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By Brian Hews
Hews Media Group-Community News has confirmed that a paternity lawsuit has been filed by Maribel Zavala against former Mayor and current Downey City Councilmember Luis Marquez and that Marquez, along with his wife Alma, who is running for Downey City Council, attempted to use his elected office to coerce Maribel into withholding the publicity of the lawsuit until after the election.
The lawsuit, filed at the Norwalk Court, is sealed but HMG-CN was able to obtain the case number, VF014650 and the attorney of record for Zavala, Sandy Garcia of Garcia-Miller law based out of Montclair.
A paternity lawsuit is a legal proceeding that asks a court to determine whether a man is the biological father of a child. Paternity lawsuits are usually filed by a woman attempting to legally establish that a man is the biological father of her child.
Most paternity suits are filed to establish financial or moral responsibility or to settle other issues in controversy between the parents.
People familiar with Marquez have seen him with the baby at the Whittier Police Department and at the Downey Police Department in “paternity related proceedings.”
Sources have told HMG-CN that after Marquez and his wife Alma discovered the lawsuit had been filed, the two demanded a meeting with Zavala, which she granted based on her relationship with Luis.
But it was not a pleasant meeting according to sources close to Zavala.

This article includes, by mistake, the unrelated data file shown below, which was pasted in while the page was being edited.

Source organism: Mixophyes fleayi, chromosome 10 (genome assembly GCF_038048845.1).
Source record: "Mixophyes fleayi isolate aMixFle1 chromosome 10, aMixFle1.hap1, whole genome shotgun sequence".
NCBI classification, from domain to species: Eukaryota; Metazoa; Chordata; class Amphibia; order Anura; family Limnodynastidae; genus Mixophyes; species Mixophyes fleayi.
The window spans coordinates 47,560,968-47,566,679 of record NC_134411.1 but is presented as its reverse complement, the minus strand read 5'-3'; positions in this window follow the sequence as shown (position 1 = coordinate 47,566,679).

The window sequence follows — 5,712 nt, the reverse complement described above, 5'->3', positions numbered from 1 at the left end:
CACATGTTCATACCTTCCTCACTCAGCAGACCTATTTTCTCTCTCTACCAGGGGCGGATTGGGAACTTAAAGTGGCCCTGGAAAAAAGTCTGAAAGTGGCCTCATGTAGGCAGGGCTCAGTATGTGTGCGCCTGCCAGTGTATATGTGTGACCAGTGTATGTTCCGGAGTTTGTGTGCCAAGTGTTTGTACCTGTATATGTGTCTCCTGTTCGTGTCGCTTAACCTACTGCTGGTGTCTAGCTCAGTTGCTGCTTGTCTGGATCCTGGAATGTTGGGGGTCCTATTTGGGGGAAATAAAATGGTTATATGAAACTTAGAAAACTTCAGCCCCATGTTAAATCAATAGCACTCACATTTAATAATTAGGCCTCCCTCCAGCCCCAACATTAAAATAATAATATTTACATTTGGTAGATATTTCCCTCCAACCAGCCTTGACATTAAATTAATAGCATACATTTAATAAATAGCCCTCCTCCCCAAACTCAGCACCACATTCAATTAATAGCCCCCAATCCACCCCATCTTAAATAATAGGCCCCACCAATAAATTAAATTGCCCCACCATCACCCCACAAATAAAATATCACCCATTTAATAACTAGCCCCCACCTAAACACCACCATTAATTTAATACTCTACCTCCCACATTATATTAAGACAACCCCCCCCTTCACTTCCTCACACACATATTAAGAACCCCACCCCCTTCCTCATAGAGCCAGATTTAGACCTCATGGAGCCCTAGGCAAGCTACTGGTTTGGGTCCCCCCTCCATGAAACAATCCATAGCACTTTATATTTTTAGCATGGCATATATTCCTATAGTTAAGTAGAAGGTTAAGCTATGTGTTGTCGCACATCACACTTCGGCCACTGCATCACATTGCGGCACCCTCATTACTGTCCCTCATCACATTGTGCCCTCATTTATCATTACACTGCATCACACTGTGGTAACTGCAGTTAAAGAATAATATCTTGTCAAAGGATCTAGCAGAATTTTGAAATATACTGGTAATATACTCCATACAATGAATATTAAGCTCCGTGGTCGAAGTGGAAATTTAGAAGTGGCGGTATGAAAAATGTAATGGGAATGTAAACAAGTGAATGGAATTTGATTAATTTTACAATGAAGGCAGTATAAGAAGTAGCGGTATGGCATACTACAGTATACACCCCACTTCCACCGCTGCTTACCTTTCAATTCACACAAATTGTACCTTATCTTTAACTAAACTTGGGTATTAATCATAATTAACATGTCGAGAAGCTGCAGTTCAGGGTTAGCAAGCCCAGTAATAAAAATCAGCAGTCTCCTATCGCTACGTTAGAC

The three reportedly met at the Denny’s in Downey where Zavala described the meeting as “a shakedown attempt to stop me from publicizing the lawsuit before the election in November.”
Zavala told the source that Luis and Alma asked her, “to be quiet, do not say anything. We want to get Alma elected, if she is elected then Luis can get more government contracts and take care of you.”
An angry Zavala told the source she was ready to call a press conference after the meeting.
Marquez could be in legal hot water with the L.A. District Attorney because of the meeting.
Using a political office to influence a person and/or a decision is a felony violation of several government codes punishable by up to four years in prison.
But this is not the first time Marquez has used his office to influence decisions.
7-Eleven wanted to open a store in Bellflower but Marquez testified in front of Bellflower City Council at a public hearing saying it would be detrimental if the popular local store opened in the area.
Later on it was revealed that Marquez was representing a liquor store that would have been across the street and suffered loss of business if the 7-Eleven opened.
Calls into Marquez, Zavala and her attorney were not returned.
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